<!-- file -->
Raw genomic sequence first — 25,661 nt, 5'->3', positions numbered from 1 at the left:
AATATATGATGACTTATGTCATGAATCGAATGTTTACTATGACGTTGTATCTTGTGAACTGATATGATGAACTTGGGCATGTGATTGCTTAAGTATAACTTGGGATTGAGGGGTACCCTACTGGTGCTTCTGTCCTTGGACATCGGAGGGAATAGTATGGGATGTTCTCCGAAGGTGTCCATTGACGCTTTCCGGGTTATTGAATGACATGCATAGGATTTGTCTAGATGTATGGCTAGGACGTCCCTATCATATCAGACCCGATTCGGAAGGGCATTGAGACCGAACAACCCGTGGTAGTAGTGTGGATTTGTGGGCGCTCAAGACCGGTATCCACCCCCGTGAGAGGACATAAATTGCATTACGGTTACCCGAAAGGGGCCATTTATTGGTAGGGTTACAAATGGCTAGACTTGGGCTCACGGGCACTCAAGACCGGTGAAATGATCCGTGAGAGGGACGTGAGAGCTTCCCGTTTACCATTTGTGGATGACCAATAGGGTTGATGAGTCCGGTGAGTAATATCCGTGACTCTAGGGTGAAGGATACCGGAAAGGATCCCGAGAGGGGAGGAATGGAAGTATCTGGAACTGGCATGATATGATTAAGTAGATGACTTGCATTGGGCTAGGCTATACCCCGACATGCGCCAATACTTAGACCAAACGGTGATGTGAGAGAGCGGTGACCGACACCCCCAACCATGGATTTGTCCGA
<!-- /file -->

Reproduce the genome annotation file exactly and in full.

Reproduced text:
Raw genomic sequence first — 25,661 nt, 5'->3', positions numbered from 1 at the left:
AATATATGATGACTTATGTCATGAATCGAATGTTTACTATGACGTTGTATCTTGTGAACTGATATGATGAACTTGGGCATGTGATTGCTTAAGTATAACTTGGGATTGAGGGGTACCCTACTGGTGCTTCTGTCCTTGGACATCGGAGGGAATAGTATGGGATGTTCTCCGAAGGTGTCCATTGACGCTTTCCGGGTTATTGAATGACATGCATAGGATTTGTCTAGATGTATGGCTAGGACGTCCCTATCATATCAGACCCGATTCGGAAGGGCATTGAGACCGAACAACCCGTGGTAGTAGTGTGGATTTGTGGGCGCTCAAGACCGGTATCCACCCCCGTGAGAGGACATAAATTGCATTACGGTTACCCGAAAGGGGCCATTTATTGGTAGGGTTACAAATGGCTAGACTTGGGCTCACGGGCACTCAAGACCGGTGAAATGATCCGTGAGAGGGACGTGAGAGCTTCCCGTTTACCATTTGTGGATGACCAATAGGGTTGATGAGTCCGGTGAGTAATATCCGTGACTCTAGGGTGAAGGATACCGGAAAGGATCCCGAGAGGGGAGGAATGGAAGTATCTGGAACTGGCATGATATGATTAAGTAGATGACTTGCATTGGGCTAGGCTATACCCCGACATGCGCCAATACTTAGACCAAACGGTGATGTGAGAGAGCGGTGACCGACACCCCCAACCATGGATTTGTCCGA